I’d assumed that the shot would’ve immediately revived Victor, like in the movies. Instead, his eyes rolled up into his head and his body went limp. 

“He passed out,” Priya said. “Do something, please!” 

Tyler started CPR. A blonde woman with a magazine tucked underneath her arm came through the open door. My best guess was that this was the chef, Carol. “What the hell is going on? What was that alarm?” 

Victor was still unconscious. He must’ve had a serious allergic reaction—his cheeks had ballooned to grotesque proportions, his eyes were swollen shut, and a bright-red rash had broken out on his neck and chin. Tyler stopped pumping his heart and put two fingers to Victor’s wrist to check his pulse. After a moment, he said, “He’s dead. I’m so sorry.” 

Priya dropped to her knees beside him. She started to sob. I was too stunned to say anything. We all were. The room was so quiet that I could hear the distant sound of rain drumming on the roof. A couple of EMTs showed up a few minutes later—looking back, I wonder if they really were EMTs. They had both the air of authority and the equipment of medical professionals, but I can’t say for certain. 

“I don’t understand this.” Priya had gotten up and was standing with Irene, Shinwell, and me. Her eyes darted back and forth between Irene’s face and Victor’s body as it was loaded onto a gurney. “He was fine just a few minutes ago.” 

“Was he stung by digital bees?” I asked in a low voice. 

“I think someone wanted it to look that way,” Irene said. “But I don’t buy it.”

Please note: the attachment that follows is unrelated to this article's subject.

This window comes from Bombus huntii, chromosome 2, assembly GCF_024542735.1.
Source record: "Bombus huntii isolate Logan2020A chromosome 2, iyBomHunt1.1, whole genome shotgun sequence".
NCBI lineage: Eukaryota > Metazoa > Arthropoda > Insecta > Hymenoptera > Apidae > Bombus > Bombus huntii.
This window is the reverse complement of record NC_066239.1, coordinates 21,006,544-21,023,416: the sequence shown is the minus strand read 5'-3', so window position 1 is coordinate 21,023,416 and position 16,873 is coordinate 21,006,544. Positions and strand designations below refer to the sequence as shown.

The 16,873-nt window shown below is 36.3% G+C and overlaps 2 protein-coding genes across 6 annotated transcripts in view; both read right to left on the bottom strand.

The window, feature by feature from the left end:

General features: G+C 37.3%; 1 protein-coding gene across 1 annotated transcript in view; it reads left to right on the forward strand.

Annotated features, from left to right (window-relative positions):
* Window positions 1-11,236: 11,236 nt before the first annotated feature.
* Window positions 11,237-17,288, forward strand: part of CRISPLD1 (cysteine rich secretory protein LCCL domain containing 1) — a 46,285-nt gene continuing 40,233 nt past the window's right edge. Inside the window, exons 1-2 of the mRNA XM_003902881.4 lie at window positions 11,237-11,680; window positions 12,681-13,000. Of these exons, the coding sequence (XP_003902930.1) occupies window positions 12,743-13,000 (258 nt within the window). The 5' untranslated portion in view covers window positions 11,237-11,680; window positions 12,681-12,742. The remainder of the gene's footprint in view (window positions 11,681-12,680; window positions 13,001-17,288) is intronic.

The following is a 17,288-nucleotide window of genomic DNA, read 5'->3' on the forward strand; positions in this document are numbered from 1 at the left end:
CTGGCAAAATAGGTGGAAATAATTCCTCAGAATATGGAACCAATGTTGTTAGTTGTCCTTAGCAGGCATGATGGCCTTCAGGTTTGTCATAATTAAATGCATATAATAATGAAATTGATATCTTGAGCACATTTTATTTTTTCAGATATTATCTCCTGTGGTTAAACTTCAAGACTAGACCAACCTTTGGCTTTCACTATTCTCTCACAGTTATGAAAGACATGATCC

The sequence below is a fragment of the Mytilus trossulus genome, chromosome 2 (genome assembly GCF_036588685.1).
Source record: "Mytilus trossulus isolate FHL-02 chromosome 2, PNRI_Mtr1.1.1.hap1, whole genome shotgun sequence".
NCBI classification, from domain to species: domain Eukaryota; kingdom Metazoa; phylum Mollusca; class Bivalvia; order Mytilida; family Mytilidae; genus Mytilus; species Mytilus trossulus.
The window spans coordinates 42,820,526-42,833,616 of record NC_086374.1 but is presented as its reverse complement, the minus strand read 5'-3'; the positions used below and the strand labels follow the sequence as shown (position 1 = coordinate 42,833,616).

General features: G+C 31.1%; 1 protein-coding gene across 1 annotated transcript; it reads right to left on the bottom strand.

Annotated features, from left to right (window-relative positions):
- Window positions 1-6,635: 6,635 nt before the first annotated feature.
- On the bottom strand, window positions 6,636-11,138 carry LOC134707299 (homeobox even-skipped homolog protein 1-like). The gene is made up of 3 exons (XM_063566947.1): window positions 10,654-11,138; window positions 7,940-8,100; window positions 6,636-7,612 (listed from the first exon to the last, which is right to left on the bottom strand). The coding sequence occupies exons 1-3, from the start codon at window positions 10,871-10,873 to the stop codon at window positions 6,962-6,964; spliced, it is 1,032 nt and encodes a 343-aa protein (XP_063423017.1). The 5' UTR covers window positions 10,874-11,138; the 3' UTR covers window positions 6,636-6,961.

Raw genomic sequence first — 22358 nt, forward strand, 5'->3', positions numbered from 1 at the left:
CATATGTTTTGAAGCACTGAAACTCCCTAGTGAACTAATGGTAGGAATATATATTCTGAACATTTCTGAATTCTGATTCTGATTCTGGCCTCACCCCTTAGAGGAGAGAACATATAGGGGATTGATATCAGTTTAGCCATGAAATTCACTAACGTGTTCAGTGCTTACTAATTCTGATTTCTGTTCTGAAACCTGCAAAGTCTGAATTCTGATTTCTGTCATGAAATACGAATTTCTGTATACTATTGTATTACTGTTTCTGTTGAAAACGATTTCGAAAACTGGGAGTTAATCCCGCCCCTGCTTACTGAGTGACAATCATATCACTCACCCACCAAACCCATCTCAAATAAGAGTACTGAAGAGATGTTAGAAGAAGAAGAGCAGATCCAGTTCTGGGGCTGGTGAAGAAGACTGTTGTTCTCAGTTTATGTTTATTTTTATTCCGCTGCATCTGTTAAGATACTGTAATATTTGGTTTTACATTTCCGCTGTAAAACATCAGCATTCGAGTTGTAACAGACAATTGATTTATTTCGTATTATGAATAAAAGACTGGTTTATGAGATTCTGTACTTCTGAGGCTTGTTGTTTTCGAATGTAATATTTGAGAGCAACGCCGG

My review

I'm grateful for a free advance e-copy of A Scandal in Brooklyn to consider for review. When I saw the description - a short story featuring a modern Irene Adler getting to the roots of a devilish crime in contemporary Brooklyn - I couldn't resist reading it, I love a Holmesian inspired mystery and wanted to see what Wilkinson would do with Adler.

A Scandal in Brooklyn is a short, fast-moving story. Adler is a woman with remarkable memory abilities which she's honed through practice and training ('To Irene, her memory is a physical place that look like her childhood home') and in this story, she teams up with an old friend, Tommy Diaz, to use them to solve a crime involving a tech billionaire. In the best Holmes and Watson style, the story is Diaz's write-up of a notorious case done at Adler's suggestion ('While some of the interest in the Victor Stein mystery has subsided, it's still a popular story in some corners of the Internet...'). It all begins when  Adler recommends him to her friend Priya to help investigate the disappearance of Priya's husband, who has gone missing.

The two quickly find themselves, together with Priya and Irene's sort-of housekeeper Shinwell, in the secret laboratory of said billionaire... who just happens to be Adler's husband... and who just happens to have another mystery he'd like them to solve.

As Adler gets to work, it becomes clear that her talents go much deeper than a killer memory. The case is a tricky one, with one obvious suspect, but also with perplexing clues, several witnesses with their own agendas - and other potential criminals on site. It's not just a matter of who and why, but also of how - a classic Holmesian mystery, and a situation where there may still be danger. 

I really enjoyed seeing Adler put through her paces here in something which is far from a pastiche or rewriting of a Holmes story, but rather a tale with a very modern ambience and at the same time, a familiar sense of devilish mystery. Great fun to read, great characters, and Irene Adler - in any incarnation - is of course a must-read. I'm hoping to hear more about this version of her!

But there's more...

You can find out more about Lauren and the story at the following links


And you can be in with a chance to win an e-copy of the story and a $50 Amazon voucher at the following address http://www.rafflecopter.com/rafl/display/07c2363f278 (draw operated by the book's publicist with whom I am not connected)

Blog tour poster for "A Scandal in Brooklyn" by Lauren Wilkinson.